Max didn’t speak for almost a minute, but when he did, it was about the case.
She didn’t make the mistake of thinking he’d given up. Max Shannon had scented her weakness. And like the puma she saw in his masculine grace, he wouldn’t let up until he’d drawn first blood.
Hundreds of miles away, in the dark outskirts of Moscow, Councilor Kaleb Krychek got out of bed, having slept roughly two hours. Knowing there would be no more rest, not tonight, he pulled on a pair of pants in a thin, breathable material and went for a run across the night-draped countryside that surrounded his home.
The earth was hard, almost cutting underneath his uncovered feet, the wind a whip across the skin of his back. He felt none of it, his mind racing through the endless black skies of the PsyNet, the darkness broken only by the stars that represented the minds of the millions of Psy hooked into the network—a network that provided the biofeedback necessary for life.
Kaleb ignored those minds, his focus on finding the one piece of data the NetMind itself seemed to be hiding from him. Tonight, too, the neosentience that was both the guardian and librarian of the Net—a neosentience that in all other things obeyed Kaleb without question—held him at bay, its shields impenetrable.
Dropping back fully into the world, he ran at a pace that would’ve surprised those who’d seen him only in the suits he wore as a Councilor, pristine and flawless. That would’ve been their mistake. Because he was a cardinal telekinetic, his psychic strength beyond measure, his eyes—white stars on a spread of black—living pieces of the PsyNet. More, he was the most powerful Tk in the Net—movement was as simple to him as breathing. And tonight, he moved through infinite quiet. Even the nocturnal creatures seemed to have gone to ground.
Perhaps it was because they’d sensed a more dangerous predator in their midst.
Returning home after an hour, his body covered in sweat, he took a shower, then sat down at his desk. The first thing he pulled up was a file on Sophia Russo, not out of any particular interest, but because he made a habit of keeping an eye on what his fellow Councilors were doing. Nikita might’ve been an ally, but theirs was an alliance of expediency, nothing more.
The J-Psy’s file was detailed, as was the case with most of her designation. And notwithstanding her irregular childhood, and recent appearance on the rehabilitation watchlist, her abilities fell within fairly normal parameters for a J. So why was Nikita so interested in this one particular J? There was no doubt that she was—the request to the J Corps had been very specific.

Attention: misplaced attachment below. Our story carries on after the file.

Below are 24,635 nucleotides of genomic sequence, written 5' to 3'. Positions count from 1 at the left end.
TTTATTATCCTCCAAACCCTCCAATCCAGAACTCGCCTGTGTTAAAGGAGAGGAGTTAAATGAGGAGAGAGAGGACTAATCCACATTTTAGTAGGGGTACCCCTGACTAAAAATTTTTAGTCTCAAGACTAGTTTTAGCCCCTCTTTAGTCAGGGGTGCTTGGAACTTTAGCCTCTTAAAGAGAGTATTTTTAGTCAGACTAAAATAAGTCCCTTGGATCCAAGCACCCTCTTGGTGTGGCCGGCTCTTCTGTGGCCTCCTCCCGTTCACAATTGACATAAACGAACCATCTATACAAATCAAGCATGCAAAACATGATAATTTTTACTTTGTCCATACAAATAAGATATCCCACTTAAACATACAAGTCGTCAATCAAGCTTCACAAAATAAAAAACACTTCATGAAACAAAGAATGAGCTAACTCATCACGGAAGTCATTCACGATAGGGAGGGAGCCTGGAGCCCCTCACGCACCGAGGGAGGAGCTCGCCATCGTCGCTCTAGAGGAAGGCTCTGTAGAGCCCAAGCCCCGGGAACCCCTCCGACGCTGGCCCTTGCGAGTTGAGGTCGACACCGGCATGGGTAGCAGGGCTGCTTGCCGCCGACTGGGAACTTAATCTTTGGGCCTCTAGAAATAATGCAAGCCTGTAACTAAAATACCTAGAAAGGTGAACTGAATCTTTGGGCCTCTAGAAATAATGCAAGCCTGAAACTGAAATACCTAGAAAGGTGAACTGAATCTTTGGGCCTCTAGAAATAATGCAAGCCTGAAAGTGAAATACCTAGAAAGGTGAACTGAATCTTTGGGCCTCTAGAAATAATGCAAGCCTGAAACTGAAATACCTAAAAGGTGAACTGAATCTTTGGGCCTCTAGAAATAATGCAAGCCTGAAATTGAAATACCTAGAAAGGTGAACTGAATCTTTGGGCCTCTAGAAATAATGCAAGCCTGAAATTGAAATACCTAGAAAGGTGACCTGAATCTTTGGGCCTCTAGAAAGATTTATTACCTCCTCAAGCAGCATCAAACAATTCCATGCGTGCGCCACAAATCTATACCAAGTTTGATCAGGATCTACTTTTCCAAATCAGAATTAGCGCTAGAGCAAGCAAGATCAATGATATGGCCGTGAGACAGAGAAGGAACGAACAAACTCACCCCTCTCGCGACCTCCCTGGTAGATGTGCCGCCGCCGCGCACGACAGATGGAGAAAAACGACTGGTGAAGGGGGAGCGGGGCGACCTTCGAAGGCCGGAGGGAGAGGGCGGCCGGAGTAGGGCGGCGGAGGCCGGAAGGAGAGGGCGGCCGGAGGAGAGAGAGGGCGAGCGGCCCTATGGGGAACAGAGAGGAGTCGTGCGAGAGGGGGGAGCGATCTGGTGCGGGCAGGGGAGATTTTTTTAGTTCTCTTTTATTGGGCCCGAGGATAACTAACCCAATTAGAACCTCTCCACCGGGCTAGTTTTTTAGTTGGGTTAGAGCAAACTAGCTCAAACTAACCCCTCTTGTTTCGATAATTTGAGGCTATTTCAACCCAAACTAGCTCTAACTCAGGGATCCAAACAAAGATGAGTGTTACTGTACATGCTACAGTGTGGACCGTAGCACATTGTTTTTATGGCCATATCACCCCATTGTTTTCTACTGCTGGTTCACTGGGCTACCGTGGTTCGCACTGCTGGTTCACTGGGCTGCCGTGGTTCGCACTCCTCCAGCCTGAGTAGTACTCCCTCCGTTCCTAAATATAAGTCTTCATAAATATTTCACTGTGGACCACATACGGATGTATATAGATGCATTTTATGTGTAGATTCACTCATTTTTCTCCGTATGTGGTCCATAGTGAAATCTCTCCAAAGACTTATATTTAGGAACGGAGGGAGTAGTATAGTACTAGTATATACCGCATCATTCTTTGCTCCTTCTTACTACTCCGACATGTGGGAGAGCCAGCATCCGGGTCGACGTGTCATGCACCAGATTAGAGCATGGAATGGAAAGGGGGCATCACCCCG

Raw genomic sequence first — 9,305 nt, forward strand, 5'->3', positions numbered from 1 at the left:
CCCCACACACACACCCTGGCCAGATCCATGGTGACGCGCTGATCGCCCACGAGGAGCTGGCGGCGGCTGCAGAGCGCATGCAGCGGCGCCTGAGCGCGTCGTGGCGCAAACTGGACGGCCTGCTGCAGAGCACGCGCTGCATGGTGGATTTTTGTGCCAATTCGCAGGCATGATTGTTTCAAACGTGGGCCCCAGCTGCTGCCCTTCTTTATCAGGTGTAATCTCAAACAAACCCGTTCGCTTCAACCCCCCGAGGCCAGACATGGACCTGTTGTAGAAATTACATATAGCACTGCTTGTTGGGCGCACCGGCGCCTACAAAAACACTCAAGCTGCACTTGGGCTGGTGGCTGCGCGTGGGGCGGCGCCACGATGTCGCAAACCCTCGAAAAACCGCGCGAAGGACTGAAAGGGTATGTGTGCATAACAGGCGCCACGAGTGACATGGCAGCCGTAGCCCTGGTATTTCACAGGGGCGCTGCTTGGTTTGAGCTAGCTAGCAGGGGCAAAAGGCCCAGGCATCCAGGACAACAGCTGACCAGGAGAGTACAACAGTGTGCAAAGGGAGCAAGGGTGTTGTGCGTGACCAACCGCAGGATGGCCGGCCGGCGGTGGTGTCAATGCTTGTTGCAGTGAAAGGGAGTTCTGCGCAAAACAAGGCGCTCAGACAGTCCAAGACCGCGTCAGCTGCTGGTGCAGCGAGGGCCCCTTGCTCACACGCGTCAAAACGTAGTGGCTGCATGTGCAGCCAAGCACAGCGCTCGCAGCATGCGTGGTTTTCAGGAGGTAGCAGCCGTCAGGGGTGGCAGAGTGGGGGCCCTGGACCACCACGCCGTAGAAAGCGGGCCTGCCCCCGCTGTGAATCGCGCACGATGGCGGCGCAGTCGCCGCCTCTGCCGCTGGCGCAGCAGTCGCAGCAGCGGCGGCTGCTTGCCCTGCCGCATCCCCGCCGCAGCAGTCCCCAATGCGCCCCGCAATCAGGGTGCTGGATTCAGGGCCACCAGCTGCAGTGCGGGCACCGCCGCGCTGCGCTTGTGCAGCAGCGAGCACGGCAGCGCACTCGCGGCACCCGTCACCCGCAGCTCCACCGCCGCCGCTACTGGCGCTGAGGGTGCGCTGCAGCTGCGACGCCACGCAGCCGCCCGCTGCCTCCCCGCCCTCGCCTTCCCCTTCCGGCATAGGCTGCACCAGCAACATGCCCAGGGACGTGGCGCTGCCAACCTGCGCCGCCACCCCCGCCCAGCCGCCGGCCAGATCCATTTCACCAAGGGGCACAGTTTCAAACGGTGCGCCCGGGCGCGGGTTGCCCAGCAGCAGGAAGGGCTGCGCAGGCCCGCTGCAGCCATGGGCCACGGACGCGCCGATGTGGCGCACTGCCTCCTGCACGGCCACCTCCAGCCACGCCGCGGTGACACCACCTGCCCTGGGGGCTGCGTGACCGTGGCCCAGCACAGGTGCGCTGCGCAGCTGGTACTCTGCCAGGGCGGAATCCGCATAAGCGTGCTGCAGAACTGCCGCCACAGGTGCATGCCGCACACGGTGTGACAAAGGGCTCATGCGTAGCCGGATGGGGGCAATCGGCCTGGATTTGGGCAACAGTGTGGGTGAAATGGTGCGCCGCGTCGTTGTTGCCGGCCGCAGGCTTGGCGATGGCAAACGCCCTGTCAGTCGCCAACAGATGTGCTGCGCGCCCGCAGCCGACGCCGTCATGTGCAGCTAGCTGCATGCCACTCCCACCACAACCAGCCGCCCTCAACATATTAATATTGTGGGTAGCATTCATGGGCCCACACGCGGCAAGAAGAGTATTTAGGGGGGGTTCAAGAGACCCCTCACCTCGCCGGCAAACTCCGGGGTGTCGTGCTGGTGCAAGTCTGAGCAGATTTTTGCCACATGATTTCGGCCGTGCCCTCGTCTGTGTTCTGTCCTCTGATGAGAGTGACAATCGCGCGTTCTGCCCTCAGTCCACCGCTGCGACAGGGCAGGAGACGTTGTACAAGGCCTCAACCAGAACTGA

Making a mental note to monitor the situation, he was about to pull up another file when he felt something trigger his outermost shields on the PsyNet. Given that those shields were so complex they were all but invisible, he only spared the incident a cursory glance. Many people contacted his shields without realizing it. But then, the intruder made it through those shields.
Kaleb opened his psychic eye between one blink and the next.
The intruder was gone.
Which in itself was an answer—because anyone good enough to have left without getting caught in one of his traps shouldn’t have triggered the alarm in the first place. “So,” he murmured on the physical plane, “the game has begun.”
Sensation builds. You may consider a handshake harmless, but each time you touch a human, it threatens your conditioning.
—Excerpted from lessons given to Psy children during
their transition into adult training
Sophia was more than ready to exit the car by the time Max brought it to a stop in front of a mid-rise building not far from Golden Gate Park—the site of Kenneth Vale’s apartment, the location of his suicide. Sophia had never suffered from a psychological issue that made her vulnerable to claustrophobia, but being in that car with a quietly brooding Max had been . . . unsettling.
He took up more space than he should, the heat of his body inescapable in the confines of the vehicle. She’d felt as if he was touching her with each wave of that starkly masculine heat—and for a woman who hadn’t been touched in years, it had been an experience that left her scrambling for escape.
“Entry codes?” Max asked as they walked up the steps, his voice rubbing against her skin like sandpaper.
Again, it was touch without a touch, something she had no ability to avoid, to process. “I have them here.” She let them into the building and headed toward the elevator security console, her gloved fingers slipping off the pad once before she collected herself.
Trembling, Max thought, Sophia was trembling.
“This is a very exclusive building.” A calm voice, that betraying hand dropping to her side as the elevator headed down to them. “Vale’s position with Councilor Duncan enabled him to secure his privacy to this extent.”
“Why bother?” Max folded his arms to keep from sliding his hand under her hair, to the soft warmth of her neck so he could tug her to him, so he could apologize for pushing her too hard, too soon, with a slow, sweet kiss—no matter that they’d been strangers only a day ago.
“Before these deaths,” he said, forcing himself to maintain a white-knuckled hold on a need that refused to obey the rules of civilized behavior, “I’m guessing being Nikita’s business advisor wasn’t exactly a high-risk position, so why the security?”
“Humans,” she said, “and the occasional nonpredatory changeling, have a way of expecting things from Psy they shouldn’t.” A meaningful glance out of those vivid, impossible eyes. “Vale was, in all probability, protecting himself from those who wanted to pitch to him in person.”